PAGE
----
‘Arrow’ Pilot Recap: “We’ll Put Out an APB on Robin Hood”

It’s been more than a year since ‘Smallville’ finally went off the air. Hoping to lure back some of that comic book geek audience, the CW network premiered its new series ‘Arrow’, based on the DC Comics title ‘Green Arrow’, last week. Does this bolt fly true?

The show is written and produced by Greg Berlanti, creator of many primetimes soaps such as ‘Everwood’, ‘Brothers & Sisters’ and (most recently) ‘Political Animals’. If he seems like an odd match for this material, Berlanti also fancies himself a comics nerd. He was responsible for ABC’s failed superhero drama ‘No Ordinary Family‘ a couple years ago, and wrote the screenplay for last year’s big-budget flop ‘Green Lantern‘. That’s not a very impressive track record. Nonetheless, Berlanti has convinced someone to give him yet another shot.

The ‘Pilot’ episode is bog-standard origin story stuff. It’s a little bit of Batman with a touch of Robin Hood and a smidge of Robinson Crusoe mixed in. On a boating trip with his father and his girlfriend’s slutty sister, wealthy playboy Oliver Queen’s yacht sinks, leaving him the only survivor. Stranded on a deserted island for five years, Queen teaches himself some incredible survival skills, not the least of which is becoming the world’s greatest bow-hunter. This time alone also instills in Oliver a sense of purpose he never had before, and a burning desire to rid his home city of crime. (If you’re asking yourself what being trapped on an island has to do with fighting crime, you’re not alone.)

After his rescue by a fishing crew, Oliver returns to Starling City and takes up his old partying lifestyle once again, but this time only as a cover so that he can fight crime by night as a bow-and-arrow toting costumed vigilante. As a base of operations, he also builds a secret high-tech lair in an abandoned warehouse owned by his father’s company.

Conveniently, Queen learned some other useful skills while alone on the island, including parkour, kung-fu, computer hacking and how to speak Russian. No, none of this makes a damn bit of sense.

In the lead role, Stephen Amell (the rival gigolo on ‘Hung’) is hunky but bland and far too dour. Other important characters all have precious names such as his perky do-gooder girlfriend Laurel Lance (Katie Cassidy from the ‘Melrose Place’ reboot), his douchebag best friend Tommy Merlyn (Colin Donnell from ‘Pan Am’) and his evil stepfather Walter Steele (terrific character actor Colin Salmon). In flashbacks, Oliver’s father is played by Jamey Sheridan from ‘Law & Order: Criminal Intent’.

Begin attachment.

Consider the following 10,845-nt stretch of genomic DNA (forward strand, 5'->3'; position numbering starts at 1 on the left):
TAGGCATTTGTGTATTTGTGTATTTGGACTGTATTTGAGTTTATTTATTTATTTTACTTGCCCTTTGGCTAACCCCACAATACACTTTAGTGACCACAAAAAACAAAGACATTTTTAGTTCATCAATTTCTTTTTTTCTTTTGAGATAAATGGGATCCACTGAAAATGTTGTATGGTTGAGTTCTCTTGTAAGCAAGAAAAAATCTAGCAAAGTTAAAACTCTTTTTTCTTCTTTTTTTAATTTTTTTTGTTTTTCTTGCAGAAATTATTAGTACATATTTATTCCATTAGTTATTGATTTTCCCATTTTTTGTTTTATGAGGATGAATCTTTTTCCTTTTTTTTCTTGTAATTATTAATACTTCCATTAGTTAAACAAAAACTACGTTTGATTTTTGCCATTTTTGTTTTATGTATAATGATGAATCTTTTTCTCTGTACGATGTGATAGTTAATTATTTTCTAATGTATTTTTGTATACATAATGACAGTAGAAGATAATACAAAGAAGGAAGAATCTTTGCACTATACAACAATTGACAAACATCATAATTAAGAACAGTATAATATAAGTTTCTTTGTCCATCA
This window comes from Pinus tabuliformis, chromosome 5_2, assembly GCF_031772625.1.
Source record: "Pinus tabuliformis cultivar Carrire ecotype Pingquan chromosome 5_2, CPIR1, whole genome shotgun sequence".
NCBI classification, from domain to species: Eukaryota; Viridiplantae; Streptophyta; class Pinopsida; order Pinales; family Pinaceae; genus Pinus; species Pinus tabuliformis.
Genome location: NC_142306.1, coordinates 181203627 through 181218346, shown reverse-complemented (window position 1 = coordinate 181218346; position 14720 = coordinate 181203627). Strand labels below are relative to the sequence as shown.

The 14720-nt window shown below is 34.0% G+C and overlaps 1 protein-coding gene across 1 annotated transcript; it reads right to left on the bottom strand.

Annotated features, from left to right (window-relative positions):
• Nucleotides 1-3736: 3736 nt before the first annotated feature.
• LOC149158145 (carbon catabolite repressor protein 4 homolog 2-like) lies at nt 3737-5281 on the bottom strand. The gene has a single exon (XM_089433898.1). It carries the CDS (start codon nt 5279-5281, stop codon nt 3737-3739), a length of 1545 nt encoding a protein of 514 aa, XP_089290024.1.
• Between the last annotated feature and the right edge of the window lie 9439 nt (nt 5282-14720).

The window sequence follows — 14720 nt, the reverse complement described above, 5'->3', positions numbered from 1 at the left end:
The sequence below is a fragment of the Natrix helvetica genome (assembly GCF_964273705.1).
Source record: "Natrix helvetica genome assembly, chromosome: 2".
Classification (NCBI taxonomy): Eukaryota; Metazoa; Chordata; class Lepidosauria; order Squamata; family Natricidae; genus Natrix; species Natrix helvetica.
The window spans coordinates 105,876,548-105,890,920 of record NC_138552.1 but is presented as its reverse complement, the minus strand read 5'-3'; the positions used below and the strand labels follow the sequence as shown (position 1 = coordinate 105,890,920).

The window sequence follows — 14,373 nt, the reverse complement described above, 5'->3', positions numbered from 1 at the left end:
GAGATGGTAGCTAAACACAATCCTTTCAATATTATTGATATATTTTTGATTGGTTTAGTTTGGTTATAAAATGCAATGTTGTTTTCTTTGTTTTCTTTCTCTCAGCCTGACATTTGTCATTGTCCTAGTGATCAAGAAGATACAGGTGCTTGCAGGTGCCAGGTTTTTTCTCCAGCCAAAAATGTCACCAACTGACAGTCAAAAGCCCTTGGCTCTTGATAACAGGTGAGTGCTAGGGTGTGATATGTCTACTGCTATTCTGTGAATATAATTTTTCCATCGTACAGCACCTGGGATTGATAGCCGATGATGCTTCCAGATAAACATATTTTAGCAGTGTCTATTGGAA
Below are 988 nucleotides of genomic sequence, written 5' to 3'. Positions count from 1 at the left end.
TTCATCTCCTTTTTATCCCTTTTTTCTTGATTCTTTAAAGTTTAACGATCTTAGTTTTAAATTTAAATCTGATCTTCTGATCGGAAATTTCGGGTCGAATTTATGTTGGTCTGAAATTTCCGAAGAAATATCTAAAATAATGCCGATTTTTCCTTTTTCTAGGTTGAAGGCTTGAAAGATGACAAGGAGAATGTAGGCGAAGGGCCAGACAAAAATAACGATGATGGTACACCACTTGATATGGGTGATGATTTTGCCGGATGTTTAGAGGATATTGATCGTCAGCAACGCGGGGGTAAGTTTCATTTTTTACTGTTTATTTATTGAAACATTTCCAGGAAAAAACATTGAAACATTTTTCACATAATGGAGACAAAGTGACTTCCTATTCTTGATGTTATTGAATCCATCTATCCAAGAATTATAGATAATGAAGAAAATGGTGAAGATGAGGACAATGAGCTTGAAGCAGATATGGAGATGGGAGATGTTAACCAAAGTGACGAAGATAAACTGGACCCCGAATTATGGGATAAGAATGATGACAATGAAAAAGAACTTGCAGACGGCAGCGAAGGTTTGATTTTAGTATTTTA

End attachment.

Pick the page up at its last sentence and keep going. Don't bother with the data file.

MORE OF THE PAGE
Overall, the episode is pretty lame, but not quite as lame as ‘No Ordinary Family’ or ‘The Cape‘. I’ve never read a ‘Green Arrow’ comic book in my life and have no idea how faithful (or not) the show is to the source. What I find a little surprising is how violent the series is. The guy’s chief weapon is a bow and arrow, and he rather cavalierly kills a whole lot of people in the pilot episode. (I read on another blog some theorizing that the arrows are somehow special and only knock the targets unconscious, but there’s no indication of that in the episode. Oliver sure looks like he’s killing people left and right.)

Will this prove popular with the audience that inexplicably kept ‘Smallville’ on the air for ten seasons? I have no idea. It didn’t do much for me, and I don’t plan to watch again.


  1. I found the episode to be up and down, great and lame. I feel they tried to do too much in the pilot and some of the casting choices seemed odd to me, but hopefully it will improve.

    *Spoiler Warning* – Dinah Laurel Lance is Black Canary in the comics, but she’s supposed to be blonde. I believe Merlyn is one of Green Arrow’s arch nemesises as well, so something bad will likely happen to him.

  2. Tim Tringle

    All TV Could do to learn from the past an kick off their shows with a two hour premier. Later they can show the pilot as a two part episode. This used to be very common when i was growing up and has all but vanished in todays “commercial is king mentality” environment as has another great marketing tool of yore the “TV Theme song” which has also pretty much vanished in favor of having more commercials jammed into an hour (hah!) show.

    They could have focused on more on what happened on the island but they obviously are gonna keep going back to that well ala “Lost”. Really getting tired of writers being lazy and copying that shows formula.

  3. Tim, I agree over the loss of long pilots. The way advertising has gone with TV is, quite frankly, absurd. I was watching one of my favourite old series the other day, The Invaders, and I realised the episode run-times were often around the 55 minute mark. Why? Presumably they only had five minutes of adverts back then!!!

    It’s no wonder programs have lost their mood-setting title sequences now, in favour of a brief title flickering on (Falling Skies is a great example). The producers are clearly just trying to get an extra minute or two of story time because they’re so hampered by the amount of adverts. You’re lucky if an episode of something these days manages to make the 40 minute mark. 20 minutes of adverts per hr programming… It’s simply absurd. (And that’s in the UK, but I know you guys get it worse with even MORE adverts…)

    How many people now, are just recording and fast-forwarding through adverts though? I know I do. Why sit through e.g. two hours to watch two programs, when you could watch two programs and have 40 minutes to spare, or alternatively fit three programs into the same time??!

    It may seem a bit of a joke that we have to pay a TV license fee over here in the UK, but I must admit, at least the BBC doesn’t have adverts. It’s amazing what a difference it makes, even if I only watch a small number of their programs.

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